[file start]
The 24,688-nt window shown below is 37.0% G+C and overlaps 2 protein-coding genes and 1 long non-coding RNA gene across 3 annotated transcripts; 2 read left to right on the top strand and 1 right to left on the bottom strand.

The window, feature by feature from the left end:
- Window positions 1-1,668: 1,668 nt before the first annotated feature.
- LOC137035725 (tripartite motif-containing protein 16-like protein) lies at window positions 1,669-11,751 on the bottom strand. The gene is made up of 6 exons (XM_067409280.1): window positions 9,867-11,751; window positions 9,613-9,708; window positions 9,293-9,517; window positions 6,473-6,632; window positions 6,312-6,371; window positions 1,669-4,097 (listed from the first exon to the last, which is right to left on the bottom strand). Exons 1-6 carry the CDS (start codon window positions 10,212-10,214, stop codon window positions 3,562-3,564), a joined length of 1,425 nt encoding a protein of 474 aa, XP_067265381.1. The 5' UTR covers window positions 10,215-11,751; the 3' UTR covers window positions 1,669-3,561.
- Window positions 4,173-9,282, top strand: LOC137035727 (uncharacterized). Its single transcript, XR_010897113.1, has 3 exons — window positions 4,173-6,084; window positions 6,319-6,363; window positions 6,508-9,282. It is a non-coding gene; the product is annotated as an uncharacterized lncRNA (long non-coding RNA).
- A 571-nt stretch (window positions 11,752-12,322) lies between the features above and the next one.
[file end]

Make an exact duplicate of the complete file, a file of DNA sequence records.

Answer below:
The 24,688-nt window shown below is 37.0% G+C and overlaps 2 protein-coding genes and 1 long non-coding RNA gene across 3 annotated transcripts; 2 read left to right on the top strand and 1 right to left on the bottom strand.

The window, feature by feature from the left end:
- Window positions 1-1,668: 1,668 nt before the first annotated feature.
- LOC137035725 (tripartite motif-containing protein 16-like protein) lies at window positions 1,669-11,751 on the bottom strand. The gene is made up of 6 exons (XM_067409280.1): window positions 9,867-11,751; window positions 9,613-9,708; window positions 9,293-9,517; window positions 6,473-6,632; window positions 6,312-6,371; window positions 1,669-4,097 (listed from the first exon to the last, which is right to left on the bottom strand). Exons 1-6 carry the CDS (start codon window positions 10,212-10,214, stop codon window positions 3,562-3,564), a joined length of 1,425 nt encoding a protein of 474 aa, XP_067265381.1. The 5' UTR covers window positions 10,215-11,751; the 3' UTR covers window positions 1,669-3,561.
- Window positions 4,173-9,282, top strand: LOC137035727 (uncharacterized). Its single transcript, XR_010897113.1, has 3 exons — window positions 4,173-6,084; window positions 6,319-6,363; window positions 6,508-9,282. It is a non-coding gene; the product is annotated as an uncharacterized lncRNA (long non-coding RNA).
- A 571-nt stretch (window positions 11,752-12,322) lies between the features above and the next one.